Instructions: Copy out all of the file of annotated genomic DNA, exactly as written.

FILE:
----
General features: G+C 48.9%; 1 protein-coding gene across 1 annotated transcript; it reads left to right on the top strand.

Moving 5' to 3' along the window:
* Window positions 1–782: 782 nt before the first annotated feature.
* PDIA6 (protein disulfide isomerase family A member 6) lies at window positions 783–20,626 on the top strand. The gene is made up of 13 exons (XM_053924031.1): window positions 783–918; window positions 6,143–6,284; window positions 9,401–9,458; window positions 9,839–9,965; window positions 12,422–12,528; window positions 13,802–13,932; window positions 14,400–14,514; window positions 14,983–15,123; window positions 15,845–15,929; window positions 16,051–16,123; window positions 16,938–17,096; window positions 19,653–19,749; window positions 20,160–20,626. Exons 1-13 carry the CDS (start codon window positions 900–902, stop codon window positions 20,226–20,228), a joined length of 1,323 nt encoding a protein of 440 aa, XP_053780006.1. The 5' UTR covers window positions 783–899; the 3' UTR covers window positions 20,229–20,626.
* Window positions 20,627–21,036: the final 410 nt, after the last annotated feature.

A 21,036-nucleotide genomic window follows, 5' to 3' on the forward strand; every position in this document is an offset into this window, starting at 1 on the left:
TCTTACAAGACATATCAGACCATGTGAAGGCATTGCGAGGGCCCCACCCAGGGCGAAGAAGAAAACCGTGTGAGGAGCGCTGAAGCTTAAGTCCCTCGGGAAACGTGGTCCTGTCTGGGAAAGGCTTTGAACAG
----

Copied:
General features: G+C 48.9%; 1 protein-coding gene across 1 annotated transcript; it reads left to right on the top strand.

Moving 5' to 3' along the window:
* Window positions 1–782: 782 nt before the first annotated feature.
* PDIA6 (protein disulfide isomerase family A member 6) lies at window positions 783–20,626 on the top strand. The gene is made up of 13 exons (XM_053924031.1): window positions 783–918; window positions 6,143–6,284; window positions 9,401–9,458; window positions 9,839–9,965; window positions 12,422–12,528; window positions 13,802–13,932; window positions 14,400–14,514; window positions 14,983–15,123; window positions 15,845–15,929; window positions 16,051–16,123; window positions 16,938–17,096; window positions 19,653–19,749; window positions 20,160–20,626. Exons 1-13 carry the CDS (start codon window positions 900–902, stop codon window positions 20,226–20,228), a joined length of 1,323 nt encoding a protein of 440 aa, XP_053780006.1. The 5' UTR covers window positions 783–899; the 3' UTR covers window positions 20,229–20,626.
* Window positions 20,627–21,036: the final 410 nt, after the last annotated feature.

A 21,036-nucleotide genomic window follows, 5' to 3' on the forward strand; every position in this document is an offset into this window, starting at 1 on the left:
TCTTACAAGACATATCAGACCATGTGAAGGCATTGCGAGGGCCCCACCCAGGGCGAAGAAGAAAACCGTGTGAGGAGCGCTGAAGCTTAAGTCCCTCGGGAAACGTGGTCCTGTCTGGGAAAGGCTTTGAACAG